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What Bible Story are You Living Today?
Biblical storytelling as a language of growth and healing for teens and adults

Background and suggestions for using biblical story in a group setting

By Rev. Beth Galbreath

Background: Violence and self-harm among youth in the United States is out of control. This compilation of Bible stories was originally conceived as a non-threatening tool for youth workers to open conversation about the many hidden crises youth face but don’t know how to talk about.

But the same could be said of adults’ need. These stories can fill the same role in helping adults face their challenges and choose change.

When counseling adults with a good biblical education, sometimes the most powerful approach is simply to ask, “What Bible story are you living now?” Otherwise, the biblical storyteller, after simply listening, may say, “May I share a story with you? A story that may connect with you?”

Today’s people already live in a world of story provided by video games and TV/Movies, and they can affect and shape our character and modes of living.

Biblical stories can offer an alternative way of thinking and reacting to situations, or at least provide a vocabulary for talking about them.

And since reading is not the “heart language” or primary communication mode of many 21st Century people, young and older, such stories will have to be shared by heart. 

Suggestions for a youth group session using the principle of “What Bible Story are You Living Now?

Telling:  A Biblical storyteller tells a story, using a summary if the story is a long one, but generally trusting the participants to hear the whole story if time permits.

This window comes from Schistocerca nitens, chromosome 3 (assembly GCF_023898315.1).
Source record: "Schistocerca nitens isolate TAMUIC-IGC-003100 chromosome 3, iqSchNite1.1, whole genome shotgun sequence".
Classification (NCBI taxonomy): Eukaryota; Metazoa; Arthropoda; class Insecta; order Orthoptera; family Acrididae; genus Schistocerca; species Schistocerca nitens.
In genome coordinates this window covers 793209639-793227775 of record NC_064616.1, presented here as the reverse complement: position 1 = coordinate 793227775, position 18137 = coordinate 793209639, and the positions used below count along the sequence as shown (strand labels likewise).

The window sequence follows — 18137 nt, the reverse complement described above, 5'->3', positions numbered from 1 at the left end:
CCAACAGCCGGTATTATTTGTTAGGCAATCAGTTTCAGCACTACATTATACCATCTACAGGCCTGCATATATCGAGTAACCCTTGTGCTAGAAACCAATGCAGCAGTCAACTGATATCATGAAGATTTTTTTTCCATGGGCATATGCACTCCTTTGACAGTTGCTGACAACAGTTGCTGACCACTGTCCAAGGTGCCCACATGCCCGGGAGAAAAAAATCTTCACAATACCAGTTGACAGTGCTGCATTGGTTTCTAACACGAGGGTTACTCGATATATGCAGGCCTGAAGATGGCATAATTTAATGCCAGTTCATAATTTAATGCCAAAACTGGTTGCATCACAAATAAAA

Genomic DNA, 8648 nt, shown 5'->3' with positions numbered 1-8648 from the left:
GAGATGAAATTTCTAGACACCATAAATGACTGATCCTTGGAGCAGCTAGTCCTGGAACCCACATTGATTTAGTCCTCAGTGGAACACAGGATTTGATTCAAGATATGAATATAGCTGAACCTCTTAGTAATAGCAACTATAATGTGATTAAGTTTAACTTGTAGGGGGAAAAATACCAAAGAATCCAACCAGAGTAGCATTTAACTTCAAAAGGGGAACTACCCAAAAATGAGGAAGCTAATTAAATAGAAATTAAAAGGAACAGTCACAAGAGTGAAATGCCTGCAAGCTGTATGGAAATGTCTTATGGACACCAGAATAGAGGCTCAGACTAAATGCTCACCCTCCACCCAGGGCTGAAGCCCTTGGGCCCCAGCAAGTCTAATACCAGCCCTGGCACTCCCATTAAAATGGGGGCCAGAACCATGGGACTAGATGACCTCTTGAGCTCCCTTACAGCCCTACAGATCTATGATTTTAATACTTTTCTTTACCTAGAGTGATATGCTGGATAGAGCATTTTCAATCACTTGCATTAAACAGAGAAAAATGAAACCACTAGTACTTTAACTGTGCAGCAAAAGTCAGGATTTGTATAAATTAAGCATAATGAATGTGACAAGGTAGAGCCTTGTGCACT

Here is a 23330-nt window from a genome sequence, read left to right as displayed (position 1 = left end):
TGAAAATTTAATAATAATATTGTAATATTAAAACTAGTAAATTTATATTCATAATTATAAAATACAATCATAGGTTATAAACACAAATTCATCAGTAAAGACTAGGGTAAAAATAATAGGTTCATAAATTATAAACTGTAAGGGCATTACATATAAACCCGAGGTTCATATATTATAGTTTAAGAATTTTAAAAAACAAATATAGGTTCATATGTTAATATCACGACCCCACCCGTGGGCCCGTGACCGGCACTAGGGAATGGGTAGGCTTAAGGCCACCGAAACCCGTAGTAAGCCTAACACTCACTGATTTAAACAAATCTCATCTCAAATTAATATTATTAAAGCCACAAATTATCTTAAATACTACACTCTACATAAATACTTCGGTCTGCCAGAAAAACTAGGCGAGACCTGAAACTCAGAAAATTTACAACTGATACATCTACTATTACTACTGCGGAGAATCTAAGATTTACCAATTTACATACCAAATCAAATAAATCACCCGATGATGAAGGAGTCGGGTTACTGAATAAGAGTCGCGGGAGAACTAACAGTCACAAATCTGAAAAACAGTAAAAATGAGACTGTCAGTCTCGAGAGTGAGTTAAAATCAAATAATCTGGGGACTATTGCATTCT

Reflecting:  Some time for individual or small group reflection; possible different reflective activities… possible use of a digital storytelling clip, a song, an activity or game that relates to the story and the teens’ lives.

Not-Alone: Everyone (kids and adults) stands at one side of the room. The leader calls, “Take a step forward if you know someone who …” or, if appropriate, “if you have ever…” The idea is to create a safe way for folks to realize they are not alone dealing with whatever the issue is. Everyone will end up in the middle eventually.

Card quiz: Another form of this is to write down yes or no answers to similar questions on cards, collect the cards, hand them out again at random and then go over the questions with a show of hands. This allows more direct personal questions: “Have you ever…” It only works if the group is large enough (over 20) that personal information can be fully disguised.

Backstory: Participants sit in groups of four. Each person receives a card identifying a character from the story, and is invited to imagine and take two or three minutes describing the character’s back story and feelings in the first person: “I am John…” This is about empathy and imagination, not “facts.”

Teaching:  Teach the story by call and response and other NBSI (Network of Biblical Storytellers International) techniques as appropriate. Questions may arise; take time to answer them, especially if they’re about context or understanding.

Invite participants to share the story in a Tell-Around.

Reflecting: Discussion of the story. How does it relate to the world participants live in? Not necessarily to their own lives – we want this to be a safe place for frank discussion, so we won’t ask for vulnerability, especially at first. See reflection games, above.

Dismissal: Invite participants to think about the story, and if possible, to tell it (or as much of it as they can remember) to a friend who wasn’t here, if they can, and share next time what the story meant to them in the intervening period (unless it’s too short).

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